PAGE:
20 years since physical devices were first commercially connected to the internet via sensors, the internet of things (IoT) is now a daily reality in most of our lives. Millions of web-connected ‘things’ can now be monitored remotely, with relentless data streams organised to aid or dictate machine or human decision-making.
This trend is set to accelerate further in 2020 with the advent of 5G connectivity, potentially allowing over ten times more connected devices per square kilometre than can be currently sustained by 4G networks.
Homes that are increasingly connected are also inevitable; a recent survey of 2,500 UK households by consultants EY found that 41 per cent are planning to install at least one connected device in the next five years, with 12 per cent already owning a smart heating device.
Social homes getting smarter
There has also been a steady evolution in the number of ‘made for social housing’ IoT solutions available on the market, as housing providers become increasingly aware of their potential value.
Housing providers experimented at first with early generations of ‘consumer tech’ and discovered that their own internal requirements as well as those of their tenants and their housing stock demanded bespoke solutions. For example, while most mass-market domestic IoT products are designed to primarily benefit individual households, social housing IoT products also need to offer aggregated benefits to each housing provider.
In short, housing providers need the capability to access terabytes of granulated data across potentially thousands of homes and autonomously identify physical problems and prioritise interventions.
Physical in-home hardware must also be fit for purpose; i.e it needs to be robust, tamper-proof and built for that function only. Too many early packages incorporated multi-purpose hardware such as tablets were prone to going missing.
Secure Meters contacted dozens of social landlords in 2019 to better understand their approaches to IoT home sensor solutions.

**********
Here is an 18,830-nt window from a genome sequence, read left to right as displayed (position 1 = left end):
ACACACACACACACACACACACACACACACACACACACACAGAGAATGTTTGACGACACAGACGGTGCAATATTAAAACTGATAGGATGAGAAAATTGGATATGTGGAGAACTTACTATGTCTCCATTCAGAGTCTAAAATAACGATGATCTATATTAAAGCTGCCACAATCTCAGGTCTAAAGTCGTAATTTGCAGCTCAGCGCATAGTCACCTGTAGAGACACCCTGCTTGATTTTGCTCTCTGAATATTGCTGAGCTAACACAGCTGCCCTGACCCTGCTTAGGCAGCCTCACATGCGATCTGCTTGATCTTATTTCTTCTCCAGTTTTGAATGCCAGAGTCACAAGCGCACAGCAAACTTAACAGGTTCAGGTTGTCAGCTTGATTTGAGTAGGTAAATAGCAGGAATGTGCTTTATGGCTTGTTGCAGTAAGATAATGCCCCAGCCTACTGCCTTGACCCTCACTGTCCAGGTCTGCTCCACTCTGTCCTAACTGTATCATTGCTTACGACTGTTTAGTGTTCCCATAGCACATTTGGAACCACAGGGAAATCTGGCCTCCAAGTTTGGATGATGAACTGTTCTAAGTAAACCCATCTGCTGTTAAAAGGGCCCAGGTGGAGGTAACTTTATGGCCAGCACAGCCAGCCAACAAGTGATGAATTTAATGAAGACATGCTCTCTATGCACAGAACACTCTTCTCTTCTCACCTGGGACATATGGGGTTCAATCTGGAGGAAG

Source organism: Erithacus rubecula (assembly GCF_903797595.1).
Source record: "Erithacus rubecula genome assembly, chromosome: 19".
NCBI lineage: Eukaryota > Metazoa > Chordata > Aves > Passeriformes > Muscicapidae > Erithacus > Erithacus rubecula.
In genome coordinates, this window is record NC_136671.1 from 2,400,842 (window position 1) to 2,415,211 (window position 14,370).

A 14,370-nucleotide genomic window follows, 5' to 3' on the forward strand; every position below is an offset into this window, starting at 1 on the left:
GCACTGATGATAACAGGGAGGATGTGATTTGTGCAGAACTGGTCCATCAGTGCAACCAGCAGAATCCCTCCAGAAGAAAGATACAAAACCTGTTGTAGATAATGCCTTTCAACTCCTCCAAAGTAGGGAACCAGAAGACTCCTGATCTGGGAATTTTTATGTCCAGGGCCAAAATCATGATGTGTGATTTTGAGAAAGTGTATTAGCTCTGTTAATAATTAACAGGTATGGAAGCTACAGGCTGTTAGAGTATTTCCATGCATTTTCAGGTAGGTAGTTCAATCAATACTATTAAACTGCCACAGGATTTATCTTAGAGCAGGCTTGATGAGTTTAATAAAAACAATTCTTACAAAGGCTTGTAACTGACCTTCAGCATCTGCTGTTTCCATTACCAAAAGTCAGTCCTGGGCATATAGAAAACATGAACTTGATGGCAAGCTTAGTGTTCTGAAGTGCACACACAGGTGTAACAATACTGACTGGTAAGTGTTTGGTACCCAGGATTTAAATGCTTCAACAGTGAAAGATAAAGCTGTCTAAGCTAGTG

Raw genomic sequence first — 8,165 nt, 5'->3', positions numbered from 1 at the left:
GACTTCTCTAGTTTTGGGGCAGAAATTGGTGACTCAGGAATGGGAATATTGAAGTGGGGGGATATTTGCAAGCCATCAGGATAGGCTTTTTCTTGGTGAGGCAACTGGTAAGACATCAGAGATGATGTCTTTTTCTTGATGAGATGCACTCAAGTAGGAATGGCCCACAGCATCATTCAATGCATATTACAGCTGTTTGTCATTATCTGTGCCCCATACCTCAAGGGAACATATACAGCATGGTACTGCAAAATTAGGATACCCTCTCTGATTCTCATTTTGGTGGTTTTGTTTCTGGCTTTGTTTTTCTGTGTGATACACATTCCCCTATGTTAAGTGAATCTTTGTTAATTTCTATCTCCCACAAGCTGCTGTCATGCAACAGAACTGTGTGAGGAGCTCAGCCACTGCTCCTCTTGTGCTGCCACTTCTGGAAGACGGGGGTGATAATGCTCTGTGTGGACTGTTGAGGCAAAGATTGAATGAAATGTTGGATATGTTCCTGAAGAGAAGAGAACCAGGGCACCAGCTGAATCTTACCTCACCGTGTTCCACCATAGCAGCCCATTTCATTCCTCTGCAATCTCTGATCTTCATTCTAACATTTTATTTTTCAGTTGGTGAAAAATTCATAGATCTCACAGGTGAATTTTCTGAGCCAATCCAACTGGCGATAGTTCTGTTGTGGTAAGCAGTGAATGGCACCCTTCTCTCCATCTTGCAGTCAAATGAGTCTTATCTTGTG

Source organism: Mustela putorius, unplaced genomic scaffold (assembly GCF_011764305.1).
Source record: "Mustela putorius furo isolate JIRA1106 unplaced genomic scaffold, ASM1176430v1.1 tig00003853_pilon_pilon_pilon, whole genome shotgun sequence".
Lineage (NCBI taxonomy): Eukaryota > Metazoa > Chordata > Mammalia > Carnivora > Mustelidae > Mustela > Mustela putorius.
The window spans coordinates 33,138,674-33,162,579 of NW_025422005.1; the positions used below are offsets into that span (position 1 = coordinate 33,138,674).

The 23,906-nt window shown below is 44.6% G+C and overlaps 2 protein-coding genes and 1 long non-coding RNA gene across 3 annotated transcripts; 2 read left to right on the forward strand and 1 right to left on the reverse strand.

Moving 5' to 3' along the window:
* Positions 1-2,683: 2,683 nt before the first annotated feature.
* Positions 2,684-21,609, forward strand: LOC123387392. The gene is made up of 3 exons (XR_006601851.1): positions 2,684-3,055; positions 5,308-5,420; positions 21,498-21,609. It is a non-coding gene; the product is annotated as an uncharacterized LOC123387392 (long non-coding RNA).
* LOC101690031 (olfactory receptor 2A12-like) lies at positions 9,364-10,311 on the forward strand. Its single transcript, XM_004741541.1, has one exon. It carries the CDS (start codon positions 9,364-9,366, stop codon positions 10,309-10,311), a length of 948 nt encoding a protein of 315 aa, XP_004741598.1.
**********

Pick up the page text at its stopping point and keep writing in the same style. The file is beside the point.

Awareness of IoT solutions among social housing asset managers appears to be high, despite 40 per cent of landlords still reporting not to have trialled or installed a device.
The two most popular technologies to date are related to heating and utilities, with over a third of respondents having fitted smart heating and smart metering devices.
Heat and electricity are domestic essentials, so it makes sense to start with something that every home uses, particularly as 2.5 million (around 10 per cent) of homes are still classified as ‘fuel poor’ by the government.
This was confirmed when we asked landlords why smarter heat and energy were prioritised. The top two reasons given were supporting tenant welfare and reducing tenants’ fuel bills.
However, digging further, we also discovered that the barriers to adoption of smart heat technologies are cost (high capital investment) and the need to trial/prove their viability.
Traditionally, thermostats were a low priority for landlords because their purchase was by third-party contractors. This has changed with the advent of smart devices, with the increase in cost making it necessary to ‘test drive’ products and prove their RoI.
What’s also interesting is the comparison between solutions that have been installed, versus those that are sought or desired by landlords.
As seen from the accompanying chart, little progress appears to have been made in areas such as smart smoke and fire detection systems, lighting sensors and security systems, yet all three have been prioritised as sought-after technologies.
New methods of fire safety are of course highly relevant in the post-Grenfell world, and technologies that alert landlords to potential fire safety hazards feel sensible.
For example, government statistics show that 25 per cent of social housing tenants in England have never tested their smoke alarms. How many fires could be prevented by remote sensors detecting alarms with flat batteries? So simple, yet potentially lifesaving.
Tactical or strategic?
Respondents were also asked whether their organisation was taking a tactical or strategic approach to IoT, with 80 per cent claiming to have an IoT strategy in place.
Based on my own experience with social landlords (and their motivations for new technologies), I was surprised by this, so I asked a few respondents what they perceived as an IoT strategy. What I discovered was that IoT was actually being deployed tactically in order to achieve strategic aims, such as reducing fuel poverty or improving repairs and maintenance service standards and efficiency.
If an organisation has a strategy then I’d argue that it should have a boardroom presence, and I’m not sure that’s true of most social landlords and IoT just yet.
Where next for IoT in housing? The market still has a long way to go, but high levels of awareness, 5G connectivity, new and improving technologies, and increasingly social housing-specific solutions, suggest that there’s now a stronger argument for accelerated deployments of IoT in housing.
Nigel Ebdon is the market development manager at Secure Meters.